When friends are taken around the corner
Experiencing execution on death row
(Holman Prison in Atmore, Alabama)
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There are 162 men on Alabama’s death row, but tomorrow there will be 161, if the state kills James Barber at 6pm today according to its plan. I highly recommend followingfor all the updates, but here I want to amplify the experiences of the men who live on death row with Mr. Barber, who goes by Jimi. They are losing a friend and neighbor, and must experience his murder-in-slow-motion behind their locked cell doors, alone.
Except, they’re not alone. The men of Alabama’s death row, which they call life row, are alive and together in every way that they can be, given their captivity. They eat together, pray together, learn together and live in a shared space together, both physically and emotionally. From what I understand, by reading their writings and talking to some of them, the men of Alabama’s death row function like a big family.
This is a hurtful, hard day for them. Some people might shrug and say so what? Why should the rest of us care if people on death row experience loss? Many people hear death row and think fuck them. In fact, that’s really what the entire execution team is saying, Governor Kay Ivey and Attorney General Steve Marshall too. Intentionally participating in a homicide, the extermination of a fellow human being, is a way to tell that person their life doesn’t matter. The ultimate fuck you. The system actors might call it justice, but its violence. Its murder. It’s what the Bible tells us not to do.
So let me tell you what I think about on these terrible days when elected leaders decide to kill a person. I think about the condemned person’s community, and the many ways the men on death row use the only agency they have, to honor their brother and voice their opposition to the very act that landed them in prison. Unlike the bloodlust acted out by the state, their actions embody grace, mercy and a generosity of spirit that moves me to tears.
The men have held vigil each day this week. Today they circled up on the prison’s basketball court. Yesterday they held vigil inside death row’s TV room. Tuesday and earlier they went outside in the pressing heat, under a blazing sun, to talk about Jimi and what he’s meant to them. They shared stories and celebrated his goodness and uplifting spirit. They read aloud the piece that Jimi wrote about forgiveness. And they closed the vigil with a call and response of the “Aaronic blessing” from Numbers 6, in honor of Jimi’s love of Hebrew history and traditions.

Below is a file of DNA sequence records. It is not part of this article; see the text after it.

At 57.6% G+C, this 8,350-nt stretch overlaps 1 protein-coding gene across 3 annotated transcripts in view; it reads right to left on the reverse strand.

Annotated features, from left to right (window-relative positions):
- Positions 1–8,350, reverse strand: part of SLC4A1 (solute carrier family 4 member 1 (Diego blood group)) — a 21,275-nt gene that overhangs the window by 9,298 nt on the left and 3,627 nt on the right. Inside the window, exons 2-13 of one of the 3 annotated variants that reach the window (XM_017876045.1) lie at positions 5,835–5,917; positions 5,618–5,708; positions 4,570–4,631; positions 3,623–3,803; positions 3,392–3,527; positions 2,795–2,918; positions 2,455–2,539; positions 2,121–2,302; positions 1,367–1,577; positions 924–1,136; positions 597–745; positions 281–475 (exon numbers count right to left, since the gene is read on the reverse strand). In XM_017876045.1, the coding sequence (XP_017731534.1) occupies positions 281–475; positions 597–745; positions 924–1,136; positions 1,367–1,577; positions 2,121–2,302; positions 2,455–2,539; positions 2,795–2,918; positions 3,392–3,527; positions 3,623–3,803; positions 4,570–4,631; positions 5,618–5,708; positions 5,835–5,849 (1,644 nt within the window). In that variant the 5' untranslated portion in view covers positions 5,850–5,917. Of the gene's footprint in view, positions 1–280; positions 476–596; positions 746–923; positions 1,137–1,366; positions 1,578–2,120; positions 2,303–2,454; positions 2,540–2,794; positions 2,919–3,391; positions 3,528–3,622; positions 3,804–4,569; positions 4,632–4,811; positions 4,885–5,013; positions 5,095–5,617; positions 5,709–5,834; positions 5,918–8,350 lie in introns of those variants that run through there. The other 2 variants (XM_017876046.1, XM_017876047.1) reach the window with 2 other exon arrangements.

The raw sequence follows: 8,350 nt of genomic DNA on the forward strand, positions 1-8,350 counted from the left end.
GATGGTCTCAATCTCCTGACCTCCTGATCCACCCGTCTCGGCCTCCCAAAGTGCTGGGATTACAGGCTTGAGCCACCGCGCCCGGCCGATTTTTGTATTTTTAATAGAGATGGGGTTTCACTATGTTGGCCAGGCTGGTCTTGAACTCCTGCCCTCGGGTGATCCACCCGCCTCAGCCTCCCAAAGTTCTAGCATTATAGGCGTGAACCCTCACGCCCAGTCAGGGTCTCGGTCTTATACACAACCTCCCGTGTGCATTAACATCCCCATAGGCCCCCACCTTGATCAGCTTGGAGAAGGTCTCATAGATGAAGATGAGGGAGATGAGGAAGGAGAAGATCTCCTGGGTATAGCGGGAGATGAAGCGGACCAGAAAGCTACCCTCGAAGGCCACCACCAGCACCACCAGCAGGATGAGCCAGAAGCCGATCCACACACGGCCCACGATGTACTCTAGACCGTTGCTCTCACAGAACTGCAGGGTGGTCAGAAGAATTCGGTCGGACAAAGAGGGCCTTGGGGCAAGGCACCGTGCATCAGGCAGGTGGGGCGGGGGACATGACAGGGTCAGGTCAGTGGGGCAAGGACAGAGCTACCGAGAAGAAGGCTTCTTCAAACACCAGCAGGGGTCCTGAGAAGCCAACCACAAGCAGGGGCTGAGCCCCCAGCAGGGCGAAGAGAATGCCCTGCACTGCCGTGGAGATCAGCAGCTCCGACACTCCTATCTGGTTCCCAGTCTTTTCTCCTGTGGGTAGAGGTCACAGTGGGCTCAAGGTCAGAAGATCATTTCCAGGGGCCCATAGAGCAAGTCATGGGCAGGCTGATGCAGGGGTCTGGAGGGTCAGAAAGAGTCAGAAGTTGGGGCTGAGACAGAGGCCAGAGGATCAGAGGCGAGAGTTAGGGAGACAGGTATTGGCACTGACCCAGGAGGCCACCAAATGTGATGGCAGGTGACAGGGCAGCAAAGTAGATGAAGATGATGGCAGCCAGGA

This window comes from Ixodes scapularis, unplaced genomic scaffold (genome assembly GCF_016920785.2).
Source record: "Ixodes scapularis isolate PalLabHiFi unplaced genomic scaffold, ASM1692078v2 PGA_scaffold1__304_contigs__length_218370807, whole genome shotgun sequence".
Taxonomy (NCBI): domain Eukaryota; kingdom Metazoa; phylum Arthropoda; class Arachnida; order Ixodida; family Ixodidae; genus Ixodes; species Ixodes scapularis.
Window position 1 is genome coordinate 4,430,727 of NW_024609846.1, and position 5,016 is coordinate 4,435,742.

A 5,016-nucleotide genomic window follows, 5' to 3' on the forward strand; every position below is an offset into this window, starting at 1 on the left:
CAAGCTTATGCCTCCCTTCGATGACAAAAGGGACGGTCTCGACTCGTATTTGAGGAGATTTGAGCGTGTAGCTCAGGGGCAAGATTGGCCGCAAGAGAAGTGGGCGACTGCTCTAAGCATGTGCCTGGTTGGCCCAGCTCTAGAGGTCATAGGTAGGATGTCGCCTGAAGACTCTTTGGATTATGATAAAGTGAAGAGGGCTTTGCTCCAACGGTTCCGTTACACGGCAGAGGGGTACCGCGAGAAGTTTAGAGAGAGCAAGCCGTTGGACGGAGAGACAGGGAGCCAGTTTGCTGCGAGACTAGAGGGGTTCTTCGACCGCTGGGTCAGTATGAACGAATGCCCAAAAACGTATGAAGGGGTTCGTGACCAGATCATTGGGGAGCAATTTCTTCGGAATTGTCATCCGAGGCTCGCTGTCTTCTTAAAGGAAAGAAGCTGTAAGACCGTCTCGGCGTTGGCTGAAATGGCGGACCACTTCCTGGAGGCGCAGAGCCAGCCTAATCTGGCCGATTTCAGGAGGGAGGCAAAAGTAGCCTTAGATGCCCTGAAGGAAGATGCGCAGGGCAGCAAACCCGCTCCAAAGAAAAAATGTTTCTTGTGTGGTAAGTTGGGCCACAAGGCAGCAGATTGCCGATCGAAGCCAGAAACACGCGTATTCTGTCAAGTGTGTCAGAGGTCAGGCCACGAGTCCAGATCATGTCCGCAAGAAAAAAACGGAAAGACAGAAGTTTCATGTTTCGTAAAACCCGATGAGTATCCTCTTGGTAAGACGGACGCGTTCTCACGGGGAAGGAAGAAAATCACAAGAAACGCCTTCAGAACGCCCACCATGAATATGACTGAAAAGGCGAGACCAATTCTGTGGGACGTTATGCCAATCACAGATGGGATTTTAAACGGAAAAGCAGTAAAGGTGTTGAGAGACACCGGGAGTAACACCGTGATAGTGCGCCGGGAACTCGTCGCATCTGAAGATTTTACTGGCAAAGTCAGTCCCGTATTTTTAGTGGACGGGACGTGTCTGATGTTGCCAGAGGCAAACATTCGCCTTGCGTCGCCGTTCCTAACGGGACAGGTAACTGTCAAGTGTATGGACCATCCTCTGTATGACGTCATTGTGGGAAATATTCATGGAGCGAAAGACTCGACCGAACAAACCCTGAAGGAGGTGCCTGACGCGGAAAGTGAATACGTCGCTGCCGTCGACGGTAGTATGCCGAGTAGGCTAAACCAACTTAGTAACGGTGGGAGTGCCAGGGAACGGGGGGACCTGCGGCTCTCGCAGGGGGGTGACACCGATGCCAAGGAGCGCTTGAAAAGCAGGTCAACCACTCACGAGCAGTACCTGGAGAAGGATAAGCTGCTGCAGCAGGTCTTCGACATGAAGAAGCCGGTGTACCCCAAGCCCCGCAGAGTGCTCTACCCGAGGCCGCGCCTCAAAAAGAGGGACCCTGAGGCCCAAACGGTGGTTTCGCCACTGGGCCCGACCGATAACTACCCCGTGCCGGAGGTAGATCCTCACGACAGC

“‘The Lord bless you
and keep you;
the Lord make his face shine on you
and be gracious to you;
the Lord turn his face toward you
and give you peace.”’
One man on death row told me he talked to Jimi earlier this week. “He appeared to be mentally in a good place,” he said. To the men on death row, Jimi is yet another example of redemption ignored. He’s not the same person he was when he was “out there, on dope and drunk,” my source explained. Jimi has “spent all these years giving positive encouragement to others,” and has worked deeply on his faith with Kairos and Church of the Highlands.
Prison guards will lock down death row this afternoon, and the 161 men will not be let out of their cells until the state has killed Jimi. Some men will sleep, some will pray, some will try to find a way to get high. But as 6pm draws near, the men will begin stirring in their cells. As soon as one of them spots people filing into the building for the execution, they’ll start a noise, beating on their cell door as if their life depended on it. Others will join in—fists, feet, boots, blocks of wood, anything is game as long as it pounds on the door to create a sound that rises up like one voice, like thunder. It vibrates the walls, echos off the concrete and travels all the way out to the prison parking lot. Sometimes it goes on for 30 minutes or longer.
“It’s not about us,” one man explained. “It’s about letting that person on the table know, we’re with you. We’re here, thinking about you. We don’t want him to feel alone.”
I have never covered an execution, and I never will. I know my limits, and I know I would not be able to hold myself together for that assignment. But I appreciate hearing from people who must experience it because they have no other choice. I admire their protest, the moxie, their own gritty determination to make noise in the face of violence, to use what they have to reach their brother when he needs them most. That is love, loud and explicit and disruptive. That is what gives me hope.